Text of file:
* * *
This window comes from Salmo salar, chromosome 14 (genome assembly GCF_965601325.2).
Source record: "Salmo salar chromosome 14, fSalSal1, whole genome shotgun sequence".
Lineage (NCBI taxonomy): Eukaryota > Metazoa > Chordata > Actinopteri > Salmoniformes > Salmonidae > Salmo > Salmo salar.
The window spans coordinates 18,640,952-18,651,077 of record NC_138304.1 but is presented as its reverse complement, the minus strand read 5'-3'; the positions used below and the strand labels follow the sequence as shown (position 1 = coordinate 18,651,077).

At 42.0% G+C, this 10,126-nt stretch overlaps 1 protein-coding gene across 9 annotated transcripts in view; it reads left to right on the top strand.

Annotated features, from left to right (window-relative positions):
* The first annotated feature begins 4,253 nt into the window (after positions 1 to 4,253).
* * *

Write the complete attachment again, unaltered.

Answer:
This window comes from Salmo salar, chromosome 14 (genome assembly GCF_965601325.2).
Source record: "Salmo salar chromosome 14, fSalSal1, whole genome shotgun sequence".
Lineage (NCBI taxonomy): Eukaryota > Metazoa > Chordata > Actinopteri > Salmoniformes > Salmonidae > Salmo > Salmo salar.
The window spans coordinates 18,640,952-18,651,077 of record NC_138304.1 but is presented as its reverse complement, the minus strand read 5'-3'; the positions used below and the strand labels follow the sequence as shown (position 1 = coordinate 18,651,077).

At 42.0% G+C, this 10,126-nt stretch overlaps 1 protein-coding gene across 9 annotated transcripts in view; it reads left to right on the top strand.

Annotated features, from left to right (window-relative positions):
* The first annotated feature begins 4,253 nt into the window (after positions 1 to 4,253).